Giant Forest Restoration Overview

A rustic wooden structure with a green roof sits between to very tall trees. A rustic wooden structure with a green roof sits between to very tall trees.

Left image
A long history of development had impacted the Giant Forest.
Credit: NPS Photo

Right image
Demolition of structures and revegetation efforts have restored the Giant Forest to a natural state.
Credit: NPS Photo


Awe-inspiring giant sequoia trees are among the largest living things on earth, but the opportunity to experience them is rare. Approximately 75 groves exist, and only along the southern Sierra's western slope on moist sites between about 5,000 and 7,000 feet in elevation. Giant Forest, one of the largest groves, was saved from logging by the establishment of Sequoia National Park in 1890. However, national park status did not fully protect the big trees. The road that brought visitors to Giant Forest also brought camping, cabins, commercial development, and congestion. The impacts of this development, both to the giant sequoia ecosystem and to the quality of visitor experience, conflicted with the National Park Service mandate to conserve park resources and values and leave them unimpaired for the enjoyment of present and future generations. An early park superintendent, Colonel John Roberts White, recognized these problems over 70 years ago and vigorously toiled to protect natural values. While largely unsuccessful in clearing structures from Giant Forest, he did prevent additional development and set the stage for the eventual restoration of Giant Forest.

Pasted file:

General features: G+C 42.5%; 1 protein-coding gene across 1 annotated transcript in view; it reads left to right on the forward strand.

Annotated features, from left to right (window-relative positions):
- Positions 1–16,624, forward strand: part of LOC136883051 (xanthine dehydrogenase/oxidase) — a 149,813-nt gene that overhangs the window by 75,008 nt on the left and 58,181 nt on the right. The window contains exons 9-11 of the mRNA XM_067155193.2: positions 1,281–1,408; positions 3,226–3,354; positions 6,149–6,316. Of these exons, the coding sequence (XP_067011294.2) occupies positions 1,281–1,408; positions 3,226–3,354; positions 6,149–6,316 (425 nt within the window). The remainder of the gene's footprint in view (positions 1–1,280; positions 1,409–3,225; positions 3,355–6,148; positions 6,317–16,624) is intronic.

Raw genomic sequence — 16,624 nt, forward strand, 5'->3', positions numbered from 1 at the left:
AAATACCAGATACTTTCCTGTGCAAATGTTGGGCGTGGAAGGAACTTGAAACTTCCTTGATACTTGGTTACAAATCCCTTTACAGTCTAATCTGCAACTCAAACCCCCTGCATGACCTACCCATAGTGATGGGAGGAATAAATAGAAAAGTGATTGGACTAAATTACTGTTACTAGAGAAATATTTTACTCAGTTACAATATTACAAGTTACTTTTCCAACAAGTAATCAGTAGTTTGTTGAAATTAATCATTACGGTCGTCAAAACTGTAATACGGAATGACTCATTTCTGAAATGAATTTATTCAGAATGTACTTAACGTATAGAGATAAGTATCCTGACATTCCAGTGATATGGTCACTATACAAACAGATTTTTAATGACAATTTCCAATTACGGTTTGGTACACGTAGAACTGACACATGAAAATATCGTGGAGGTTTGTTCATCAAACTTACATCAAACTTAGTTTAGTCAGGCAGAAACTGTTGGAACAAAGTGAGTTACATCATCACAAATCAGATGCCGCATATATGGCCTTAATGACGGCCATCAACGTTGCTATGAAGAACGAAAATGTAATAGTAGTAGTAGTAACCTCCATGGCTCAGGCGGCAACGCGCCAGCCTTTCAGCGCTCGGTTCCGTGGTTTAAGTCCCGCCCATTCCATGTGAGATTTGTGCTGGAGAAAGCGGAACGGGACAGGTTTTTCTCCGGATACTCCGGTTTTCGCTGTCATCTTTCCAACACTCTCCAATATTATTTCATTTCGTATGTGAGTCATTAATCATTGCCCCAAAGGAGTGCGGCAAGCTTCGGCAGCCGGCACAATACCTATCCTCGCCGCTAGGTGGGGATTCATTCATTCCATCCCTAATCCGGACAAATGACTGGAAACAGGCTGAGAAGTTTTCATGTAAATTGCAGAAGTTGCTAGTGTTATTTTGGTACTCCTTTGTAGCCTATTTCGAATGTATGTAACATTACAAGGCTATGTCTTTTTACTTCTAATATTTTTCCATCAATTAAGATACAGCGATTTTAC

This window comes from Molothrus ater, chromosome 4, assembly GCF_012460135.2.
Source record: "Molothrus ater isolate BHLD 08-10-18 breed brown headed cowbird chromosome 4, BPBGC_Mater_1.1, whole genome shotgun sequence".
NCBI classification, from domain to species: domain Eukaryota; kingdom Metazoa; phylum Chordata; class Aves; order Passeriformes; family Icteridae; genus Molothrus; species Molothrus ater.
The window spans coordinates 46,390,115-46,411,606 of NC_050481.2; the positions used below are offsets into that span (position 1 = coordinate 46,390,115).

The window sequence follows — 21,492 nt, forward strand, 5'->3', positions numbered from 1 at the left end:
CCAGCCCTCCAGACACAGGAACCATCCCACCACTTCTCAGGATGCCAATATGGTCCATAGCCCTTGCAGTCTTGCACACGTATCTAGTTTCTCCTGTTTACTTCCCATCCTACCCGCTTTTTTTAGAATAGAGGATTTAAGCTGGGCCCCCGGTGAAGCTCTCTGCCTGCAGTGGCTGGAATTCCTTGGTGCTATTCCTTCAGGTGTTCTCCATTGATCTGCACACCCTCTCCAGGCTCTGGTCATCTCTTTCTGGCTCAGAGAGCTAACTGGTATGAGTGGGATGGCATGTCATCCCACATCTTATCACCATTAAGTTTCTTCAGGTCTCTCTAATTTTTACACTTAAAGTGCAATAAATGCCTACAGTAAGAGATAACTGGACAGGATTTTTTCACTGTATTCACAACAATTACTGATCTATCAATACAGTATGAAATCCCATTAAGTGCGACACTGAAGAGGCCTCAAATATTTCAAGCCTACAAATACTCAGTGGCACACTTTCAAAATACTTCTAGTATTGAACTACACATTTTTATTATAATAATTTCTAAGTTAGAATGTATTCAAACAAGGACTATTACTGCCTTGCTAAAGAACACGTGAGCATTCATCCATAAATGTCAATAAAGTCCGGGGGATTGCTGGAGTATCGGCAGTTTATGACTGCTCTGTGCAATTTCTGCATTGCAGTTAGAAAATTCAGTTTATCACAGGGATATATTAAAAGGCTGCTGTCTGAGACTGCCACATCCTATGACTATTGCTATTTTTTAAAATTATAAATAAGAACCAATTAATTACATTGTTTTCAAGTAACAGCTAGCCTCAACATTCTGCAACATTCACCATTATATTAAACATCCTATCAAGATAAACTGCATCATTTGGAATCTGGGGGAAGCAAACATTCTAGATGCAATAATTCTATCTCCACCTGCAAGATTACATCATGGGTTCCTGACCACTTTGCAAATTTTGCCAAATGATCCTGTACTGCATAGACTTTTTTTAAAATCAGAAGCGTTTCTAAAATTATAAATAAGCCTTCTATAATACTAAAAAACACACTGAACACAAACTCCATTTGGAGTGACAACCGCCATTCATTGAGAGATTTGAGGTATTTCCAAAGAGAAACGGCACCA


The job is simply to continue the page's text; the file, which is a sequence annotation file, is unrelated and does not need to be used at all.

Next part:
In the late 1990s, years of planning, design, and construction converged into the realization of Colonel White's vision. Between 1997 and 2005, all commercial activity was removed from Giant Forest. Overnight accommodations were relocated outside the grove to Wuksachi Village. Demolition of 282 buildings and ecological restoration of 231 acres in Giant Forest was completed. Visitor facilities in Giant Forest were converted from overnight to day-use.